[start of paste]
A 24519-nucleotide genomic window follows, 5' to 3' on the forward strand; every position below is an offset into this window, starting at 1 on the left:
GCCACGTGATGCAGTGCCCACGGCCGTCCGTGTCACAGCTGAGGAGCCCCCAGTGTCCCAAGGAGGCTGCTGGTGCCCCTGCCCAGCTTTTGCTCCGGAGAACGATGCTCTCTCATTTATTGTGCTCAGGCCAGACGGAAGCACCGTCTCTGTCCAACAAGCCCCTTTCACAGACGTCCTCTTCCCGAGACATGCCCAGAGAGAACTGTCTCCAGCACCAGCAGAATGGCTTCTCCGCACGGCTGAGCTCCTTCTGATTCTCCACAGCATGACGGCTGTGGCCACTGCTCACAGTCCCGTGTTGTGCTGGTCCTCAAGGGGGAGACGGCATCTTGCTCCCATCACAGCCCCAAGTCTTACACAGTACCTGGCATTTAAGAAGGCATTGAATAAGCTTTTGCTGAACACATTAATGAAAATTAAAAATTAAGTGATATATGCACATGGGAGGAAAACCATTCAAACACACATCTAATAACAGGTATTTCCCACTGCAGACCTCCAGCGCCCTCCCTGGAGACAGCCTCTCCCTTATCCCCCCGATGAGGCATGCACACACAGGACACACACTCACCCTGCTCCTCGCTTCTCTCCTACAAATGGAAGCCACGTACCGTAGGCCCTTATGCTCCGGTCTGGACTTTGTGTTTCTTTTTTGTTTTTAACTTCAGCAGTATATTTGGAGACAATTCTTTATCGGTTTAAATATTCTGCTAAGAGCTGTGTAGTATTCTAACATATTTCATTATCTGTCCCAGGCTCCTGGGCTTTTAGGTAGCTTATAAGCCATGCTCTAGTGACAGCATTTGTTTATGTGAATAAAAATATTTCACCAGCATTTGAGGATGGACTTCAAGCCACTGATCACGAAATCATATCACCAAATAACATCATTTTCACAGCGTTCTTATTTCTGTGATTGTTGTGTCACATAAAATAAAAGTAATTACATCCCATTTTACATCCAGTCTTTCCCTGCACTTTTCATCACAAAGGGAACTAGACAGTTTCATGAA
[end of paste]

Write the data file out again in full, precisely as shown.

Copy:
A 24519-nucleotide genomic window follows, 5' to 3' on the forward strand; every position below is an offset into this window, starting at 1 on the left:
GCCACGTGATGCAGTGCCCACGGCCGTCCGTGTCACAGCTGAGGAGCCCCCAGTGTCCCAAGGAGGCTGCTGGTGCCCCTGCCCAGCTTTTGCTCCGGAGAACGATGCTCTCTCATTTATTGTGCTCAGGCCAGACGGAAGCACCGTCTCTGTCCAACAAGCCCCTTTCACAGACGTCCTCTTCCCGAGACATGCCCAGAGAGAACTGTCTCCAGCACCAGCAGAATGGCTTCTCCGCACGGCTGAGCTCCTTCTGATTCTCCACAGCATGACGGCTGTGGCCACTGCTCACAGTCCCGTGTTGTGCTGGTCCTCAAGGGGGAGACGGCATCTTGCTCCCATCACAGCCCCAAGTCTTACACAGTACCTGGCATTTAAGAAGGCATTGAATAAGCTTTTGCTGAACACATTAATGAAAATTAAAAATTAAGTGATATATGCACATGGGAGGAAAACCATTCAAACACACATCTAATAACAGGTATTTCCCACTGCAGACCTCCAGCGCCCTCCCTGGAGACAGCCTCTCCCTTATCCCCCCGATGAGGCATGCACACACAGGACACACACTCACCCTGCTCCTCGCTTCTCTCCTACAAATGGAAGCCACGTACCGTAGGCCCTTATGCTCCGGTCTGGACTTTGTGTTTCTTTTTTGTTTTTAACTTCAGCAGTATATTTGGAGACAATTCTTTATCGGTTTAAATATTCTGCTAAGAGCTGTGTAGTATTCTAACATATTTCATTATCTGTCCCAGGCTCCTGGGCTTTTAGGTAGCTTATAAGCCATGCTCTAGTGACAGCATTTGTTTATGTGAATAAAAATATTTCACCAGCATTTGAGGATGGACTTCAAGCCACTGATCACGAAATCATATCACCAAATAACATCATTTTCACAGCGTTCTTATTTCTGTGATTGTTGTGTCACATAAAATAAAAGTAATTACATCCCATTTTACATCCAGTCTTTCCCTGCACTTTTCATCACAAAGGGAACTAGACAGTTTCATGAA